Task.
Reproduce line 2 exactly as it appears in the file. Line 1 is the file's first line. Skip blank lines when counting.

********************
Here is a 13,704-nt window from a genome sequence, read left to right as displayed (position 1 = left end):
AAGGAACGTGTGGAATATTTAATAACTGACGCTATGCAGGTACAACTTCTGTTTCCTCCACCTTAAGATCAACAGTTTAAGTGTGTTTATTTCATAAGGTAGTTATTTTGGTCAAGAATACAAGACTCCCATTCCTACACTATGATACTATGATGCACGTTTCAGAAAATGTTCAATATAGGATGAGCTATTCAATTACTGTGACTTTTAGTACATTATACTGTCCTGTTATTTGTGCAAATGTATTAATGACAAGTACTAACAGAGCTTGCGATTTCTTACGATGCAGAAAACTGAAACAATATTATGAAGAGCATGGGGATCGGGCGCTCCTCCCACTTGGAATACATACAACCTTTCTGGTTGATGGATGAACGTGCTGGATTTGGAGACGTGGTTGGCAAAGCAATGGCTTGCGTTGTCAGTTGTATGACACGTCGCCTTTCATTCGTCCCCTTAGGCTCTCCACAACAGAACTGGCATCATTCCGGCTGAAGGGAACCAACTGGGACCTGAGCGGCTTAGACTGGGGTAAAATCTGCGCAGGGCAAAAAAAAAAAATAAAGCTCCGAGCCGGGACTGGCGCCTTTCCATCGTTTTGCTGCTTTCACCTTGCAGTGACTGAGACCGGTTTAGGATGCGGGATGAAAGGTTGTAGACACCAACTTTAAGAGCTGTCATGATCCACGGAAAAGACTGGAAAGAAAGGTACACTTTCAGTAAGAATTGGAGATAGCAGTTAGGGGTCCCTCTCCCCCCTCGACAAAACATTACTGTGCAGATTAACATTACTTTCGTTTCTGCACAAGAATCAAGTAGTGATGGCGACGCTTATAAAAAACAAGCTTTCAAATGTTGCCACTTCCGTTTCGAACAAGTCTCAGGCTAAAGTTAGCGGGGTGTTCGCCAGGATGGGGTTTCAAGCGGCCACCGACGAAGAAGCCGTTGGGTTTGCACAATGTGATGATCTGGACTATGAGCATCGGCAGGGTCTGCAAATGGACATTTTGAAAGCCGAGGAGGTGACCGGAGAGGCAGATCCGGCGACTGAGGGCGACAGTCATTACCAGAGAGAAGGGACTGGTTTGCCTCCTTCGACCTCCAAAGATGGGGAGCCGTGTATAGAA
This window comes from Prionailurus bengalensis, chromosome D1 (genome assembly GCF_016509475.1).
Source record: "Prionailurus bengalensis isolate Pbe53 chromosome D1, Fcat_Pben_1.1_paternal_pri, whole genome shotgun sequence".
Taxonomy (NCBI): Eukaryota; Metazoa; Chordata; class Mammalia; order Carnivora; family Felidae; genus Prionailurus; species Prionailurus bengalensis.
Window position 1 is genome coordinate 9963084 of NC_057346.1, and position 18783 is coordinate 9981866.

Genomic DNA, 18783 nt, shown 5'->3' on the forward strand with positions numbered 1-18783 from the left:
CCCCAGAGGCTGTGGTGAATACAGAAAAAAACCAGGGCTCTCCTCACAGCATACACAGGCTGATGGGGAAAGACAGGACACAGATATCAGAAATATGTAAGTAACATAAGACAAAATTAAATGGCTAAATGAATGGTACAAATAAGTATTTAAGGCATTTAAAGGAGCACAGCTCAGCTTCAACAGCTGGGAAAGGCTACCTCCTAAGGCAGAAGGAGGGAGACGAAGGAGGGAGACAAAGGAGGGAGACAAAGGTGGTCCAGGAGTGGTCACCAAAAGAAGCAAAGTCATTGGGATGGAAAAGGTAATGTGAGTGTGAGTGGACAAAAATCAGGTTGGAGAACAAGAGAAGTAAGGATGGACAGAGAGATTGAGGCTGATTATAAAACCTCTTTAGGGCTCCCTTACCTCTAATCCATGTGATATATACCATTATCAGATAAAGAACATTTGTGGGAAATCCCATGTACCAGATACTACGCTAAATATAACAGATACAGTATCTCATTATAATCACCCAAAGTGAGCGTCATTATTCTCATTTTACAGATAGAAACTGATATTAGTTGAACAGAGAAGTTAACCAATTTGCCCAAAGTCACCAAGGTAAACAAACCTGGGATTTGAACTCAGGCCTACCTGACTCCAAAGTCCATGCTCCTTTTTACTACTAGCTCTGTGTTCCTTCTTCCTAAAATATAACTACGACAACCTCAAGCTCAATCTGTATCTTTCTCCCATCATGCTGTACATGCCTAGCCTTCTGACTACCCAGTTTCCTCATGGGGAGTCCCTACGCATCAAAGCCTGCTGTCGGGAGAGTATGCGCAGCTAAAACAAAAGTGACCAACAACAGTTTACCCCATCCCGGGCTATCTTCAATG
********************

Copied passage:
AAGGAACGTGTGGAATATTTAATAACTGACGCTATGCAGGTACAACTTCTGTTTCCTCCACCTTAAGATCAACAGTTTAAGTGTGTTTATTTCATAAGGTAGTTATTTTGGTCAAGAATACAAGACTCCCATTCCTACACTATGATACTATGATGCACGTTTCAGAAAATGTTCAATATAGGATGAGCTATTCAATTACTGTGACTTTTAGTACATTATACTGTCCTGTTATTTGTGCAAATGTATTAATGACAAGTACTAACAGAGCTTGCGATTTCTTACGATGCAGAAAACTGAAACAATATTATGAAGAGCATGGGGATCGGGCGCTCCTCCCACTTGGAATACATACAACCTTTCTGGTTGATGGATGAACGTGCTGGATTTGGAGACGTGGTTGGCAAAGCAATGGCTTGCGTTGTCAGTTGTATGACACGTCGCCTTTCATTCGTCCCCTTAGGCTCTCCACAACAGAACTGGCATCATTCCGGCTGAAGGGAACCAACTGGGACCTGAGCGGCTTAGACTGGGGTAAAATCTGCGCAGGGCAAAAAAAAAAAATAAAGCTCCGAGCCGGGACTGGCGCCTTTCCATCGTTTTGCTGCTTTCACCTTGCAGTGACTGAGACCGGTTTAGGATGCGGGATGAAAGGTTGTAGACACCAACTTTAAGAGCTGTCATGATCCACGGAAAAGACTGGAAAGAAAGGTACACTTTCAGTAAGAATTGGAGATAGCAGTTAGGGGTCCCTCTCCCCCCTCGACAAAACATTACTGTGCAGATTAACATTACTTTCGTTTCTGCACAAGAATCAAGTAGTGATGGCGACGCTTATAAAAAACAAGCTTTCAAATGTTGCCACTTCCGTTTCGAACAAGTCTCAGGCTAAAGTTAGCGGGGTGTTCGCCAGGATGGGGTTTCAAGCGGCCACCGACGAAGAAGCCGTTGGGTTTGCACAATGTGATGATCTGGACTATGAGCATCGGCAGGGTCTGCAAATGGACATTTTGAAAGCCGAGGAGGTGACCGGAGAGGCAGATCCGGCGACTGAGGGCGACAGTCATTACCAGAGAGAAGGGACTGGTTTGCCTCCTTCGACCTCCAAAGATGGGGAGCCGTGTATAGAA